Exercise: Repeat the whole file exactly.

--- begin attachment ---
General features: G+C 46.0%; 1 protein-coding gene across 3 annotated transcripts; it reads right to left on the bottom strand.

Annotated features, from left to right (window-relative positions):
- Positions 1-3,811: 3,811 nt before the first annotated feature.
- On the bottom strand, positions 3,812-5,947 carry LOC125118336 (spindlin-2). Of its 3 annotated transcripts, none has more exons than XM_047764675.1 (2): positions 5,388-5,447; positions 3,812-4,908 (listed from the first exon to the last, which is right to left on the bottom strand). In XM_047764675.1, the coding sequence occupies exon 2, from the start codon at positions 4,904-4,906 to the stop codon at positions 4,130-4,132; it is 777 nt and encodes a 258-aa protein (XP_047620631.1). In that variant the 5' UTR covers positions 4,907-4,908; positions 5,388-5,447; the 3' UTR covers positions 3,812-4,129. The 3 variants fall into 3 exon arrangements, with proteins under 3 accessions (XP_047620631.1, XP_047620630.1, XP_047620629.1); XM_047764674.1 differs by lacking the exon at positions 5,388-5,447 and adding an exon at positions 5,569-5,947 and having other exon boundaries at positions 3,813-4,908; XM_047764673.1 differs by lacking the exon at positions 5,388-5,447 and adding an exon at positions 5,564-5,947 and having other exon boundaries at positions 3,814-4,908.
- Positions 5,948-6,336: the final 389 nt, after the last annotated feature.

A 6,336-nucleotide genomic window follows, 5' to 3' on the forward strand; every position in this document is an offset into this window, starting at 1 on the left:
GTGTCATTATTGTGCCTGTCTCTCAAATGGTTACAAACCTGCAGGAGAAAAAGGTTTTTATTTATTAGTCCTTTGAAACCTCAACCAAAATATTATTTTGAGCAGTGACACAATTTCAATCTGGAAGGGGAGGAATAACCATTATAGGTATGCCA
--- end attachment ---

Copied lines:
General features: G+C 46.0%; 1 protein-coding gene across 3 annotated transcripts; it reads right to left on the bottom strand.

Annotated features, from left to right (window-relative positions):
- Positions 1-3,811: 3,811 nt before the first annotated feature.
- On the bottom strand, positions 3,812-5,947 carry LOC125118336 (spindlin-2). Of its 3 annotated transcripts, none has more exons than XM_047764675.1 (2): positions 5,388-5,447; positions 3,812-4,908 (listed from the first exon to the last, which is right to left on the bottom strand). In XM_047764675.1, the coding sequence occupies exon 2, from the start codon at positions 4,904-4,906 to the stop codon at positions 4,130-4,132; it is 777 nt and encodes a 258-aa protein (XP_047620631.1). In that variant the 5' UTR covers positions 4,907-4,908; positions 5,388-5,447; the 3' UTR covers positions 3,812-4,129. The 3 variants fall into 3 exon arrangements, with proteins under 3 accessions (XP_047620631.1, XP_047620630.1, XP_047620629.1); XM_047764674.1 differs by lacking the exon at positions 5,388-5,447 and adding an exon at positions 5,569-5,947 and having other exon boundaries at positions 3,813-4,908; XM_047764673.1 differs by lacking the exon at positions 5,388-5,447 and adding an exon at positions 5,564-5,947 and having other exon boundaries at positions 3,814-4,908.
- Positions 5,948-6,336: the final 389 nt, after the last annotated feature.

A 6,336-nucleotide genomic window follows, 5' to 3' on the forward strand; every position in this document is an offset into this window, starting at 1 on the left:
GTGTCATTATTGTGCCTGTCTCTCAAATGGTTACAAACCTGCAGGAGAAAAAGGTTTTTATTTATTAGTCCTTTGAAACCTCAACCAAAATATTATTTTGAGCAGTGACACAATTTCAATCTGGAAGGGGAGGAATAACCATTATAGGTATGCCA